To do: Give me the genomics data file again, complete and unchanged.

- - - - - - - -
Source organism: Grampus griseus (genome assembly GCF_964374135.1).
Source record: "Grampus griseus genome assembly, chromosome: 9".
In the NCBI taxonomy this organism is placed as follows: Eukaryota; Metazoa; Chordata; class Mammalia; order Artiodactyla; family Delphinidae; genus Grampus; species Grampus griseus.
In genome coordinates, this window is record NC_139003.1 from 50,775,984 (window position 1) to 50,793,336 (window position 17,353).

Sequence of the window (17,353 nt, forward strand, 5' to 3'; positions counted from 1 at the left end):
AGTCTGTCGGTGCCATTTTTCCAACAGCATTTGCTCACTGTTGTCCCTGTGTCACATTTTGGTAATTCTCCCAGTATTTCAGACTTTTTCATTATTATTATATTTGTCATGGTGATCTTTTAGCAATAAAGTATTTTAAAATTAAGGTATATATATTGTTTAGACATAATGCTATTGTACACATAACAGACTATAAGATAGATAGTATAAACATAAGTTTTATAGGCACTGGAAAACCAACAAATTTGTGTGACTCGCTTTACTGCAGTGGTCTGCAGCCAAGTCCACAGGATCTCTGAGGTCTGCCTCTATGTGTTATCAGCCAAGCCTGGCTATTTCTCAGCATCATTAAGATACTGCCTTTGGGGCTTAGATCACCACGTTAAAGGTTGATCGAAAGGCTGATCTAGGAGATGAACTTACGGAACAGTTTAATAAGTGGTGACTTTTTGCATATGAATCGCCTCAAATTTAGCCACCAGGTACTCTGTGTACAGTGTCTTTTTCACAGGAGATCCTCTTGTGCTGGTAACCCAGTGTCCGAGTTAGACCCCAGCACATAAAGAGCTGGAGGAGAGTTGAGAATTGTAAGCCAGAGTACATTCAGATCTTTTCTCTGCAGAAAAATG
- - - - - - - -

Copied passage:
Source organism: Grampus griseus (genome assembly GCF_964374135.1).
Source record: "Grampus griseus genome assembly, chromosome: 9".
In the NCBI taxonomy this organism is placed as follows: Eukaryota; Metazoa; Chordata; class Mammalia; order Artiodactyla; family Delphinidae; genus Grampus; species Grampus griseus.
In genome coordinates, this window is record NC_139003.1 from 50,775,984 (window position 1) to 50,793,336 (window position 17,353).

Sequence of the window (17,353 nt, forward strand, 5' to 3'; positions counted from 1 at the left end):
AGTCTGTCGGTGCCATTTTTCCAACAGCATTTGCTCACTGTTGTCCCTGTGTCACATTTTGGTAATTCTCCCAGTATTTCAGACTTTTTCATTATTATTATATTTGTCATGGTGATCTTTTAGCAATAAAGTATTTTAAAATTAAGGTATATATATTGTTTAGACATAATGCTATTGTACACATAACAGACTATAAGATAGATAGTATAAACATAAGTTTTATAGGCACTGGAAAACCAACAAATTTGTGTGACTCGCTTTACTGCAGTGGTCTGCAGCCAAGTCCACAGGATCTCTGAGGTCTGCCTCTATGTGTTATCAGCCAAGCCTGGCTATTTCTCAGCATCATTAAGATACTGCCTTTGGGGCTTAGATCACCACGTTAAAGGTTGATCGAAAGGCTGATCTAGGAGATGAACTTACGGAACAGTTTAATAAGTGGTGACTTTTTGCATATGAATCGCCTCAAATTTAGCCACCAGGTACTCTGTGTACAGTGTCTTTTTCACAGGAGATCCTCTTGTGCTGGTAACCCAGTGTCCGAGTTAGACCCCAGCACATAAAGAGCTGGAGGAGAGTTGAGAATTGTAAGCCAGAGTACATTCAGATCTTTTCTCTGCAGAAAAATG